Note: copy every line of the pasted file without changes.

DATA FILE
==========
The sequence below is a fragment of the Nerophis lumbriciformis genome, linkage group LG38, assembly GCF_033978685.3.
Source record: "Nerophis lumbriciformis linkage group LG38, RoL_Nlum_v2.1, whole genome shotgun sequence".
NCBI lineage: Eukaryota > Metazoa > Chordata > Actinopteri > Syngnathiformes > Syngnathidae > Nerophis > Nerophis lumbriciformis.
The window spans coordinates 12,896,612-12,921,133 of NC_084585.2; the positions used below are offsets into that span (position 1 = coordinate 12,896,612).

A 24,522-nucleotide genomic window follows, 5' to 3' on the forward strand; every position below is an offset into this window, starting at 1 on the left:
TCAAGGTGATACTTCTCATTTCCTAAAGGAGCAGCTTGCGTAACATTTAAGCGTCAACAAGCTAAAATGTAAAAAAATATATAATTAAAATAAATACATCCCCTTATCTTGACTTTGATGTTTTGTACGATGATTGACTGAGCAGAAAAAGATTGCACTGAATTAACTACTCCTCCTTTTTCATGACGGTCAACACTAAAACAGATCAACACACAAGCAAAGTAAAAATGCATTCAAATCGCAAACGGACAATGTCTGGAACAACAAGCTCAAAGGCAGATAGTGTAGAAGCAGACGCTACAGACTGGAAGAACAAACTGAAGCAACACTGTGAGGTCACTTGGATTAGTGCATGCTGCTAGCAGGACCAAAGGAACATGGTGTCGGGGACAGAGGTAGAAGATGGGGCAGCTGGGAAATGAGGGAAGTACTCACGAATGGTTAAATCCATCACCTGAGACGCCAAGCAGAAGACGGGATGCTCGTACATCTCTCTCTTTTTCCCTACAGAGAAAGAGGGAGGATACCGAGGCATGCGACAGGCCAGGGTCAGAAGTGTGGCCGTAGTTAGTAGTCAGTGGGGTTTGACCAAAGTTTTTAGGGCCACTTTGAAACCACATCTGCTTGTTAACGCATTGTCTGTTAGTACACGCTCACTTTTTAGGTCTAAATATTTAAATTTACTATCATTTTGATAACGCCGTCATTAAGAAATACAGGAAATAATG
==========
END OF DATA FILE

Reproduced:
The sequence below is a fragment of the Nerophis lumbriciformis genome, linkage group LG38, assembly GCF_033978685.3.
Source record: "Nerophis lumbriciformis linkage group LG38, RoL_Nlum_v2.1, whole genome shotgun sequence".
NCBI lineage: Eukaryota > Metazoa > Chordata > Actinopteri > Syngnathiformes > Syngnathidae > Nerophis > Nerophis lumbriciformis.
The window spans coordinates 12,896,612-12,921,133 of NC_084585.2; the positions used below are offsets into that span (position 1 = coordinate 12,896,612).

A 24,522-nucleotide genomic window follows, 5' to 3' on the forward strand; every position below is an offset into this window, starting at 1 on the left:
TCAAGGTGATACTTCTCATTTCCTAAAGGAGCAGCTTGCGTAACATTTAAGCGTCAACAAGCTAAAATGTAAAAAAATATATAATTAAAATAAATACATCCCCTTATCTTGACTTTGATGTTTTGTACGATGATTGACTGAGCAGAAAAAGATTGCACTGAATTAACTACTCCTCCTTTTTCATGACGGTCAACACTAAAACAGATCAACACACAAGCAAAGTAAAAATGCATTCAAATCGCAAACGGACAATGTCTGGAACAACAAGCTCAAAGGCAGATAGTGTAGAAGCAGACGCTACAGACTGGAAGAACAAACTGAAGCAACACTGTGAGGTCACTTGGATTAGTGCATGCTGCTAGCAGGACCAAAGGAACATGGTGTCGGGGACAGAGGTAGAAGATGGGGCAGCTGGGAAATGAGGGAAGTACTCACGAATGGTTAAATCCATCACCTGAGACGCCAAGCAGAAGACGGGATGCTCGTACATCTCTCTCTTTTTCCCTACAGAGAAAGAGGGAGGATACCGAGGCATGCGACAGGCCAGGGTCAGAAGTGTGGCCGTAGTTAGTAGTCAGTGGGGTTTGACCAAAGTTTTTAGGGCCACTTTGAAACCACATCTGCTTGTTAACGCATTGTCTGTTAGTACACGCTCACTTTTTAGGTCTAAATATTTAAATTTACTATCATTTTGATAACGCCGTCATTAAGAAATACAGGAAATAATG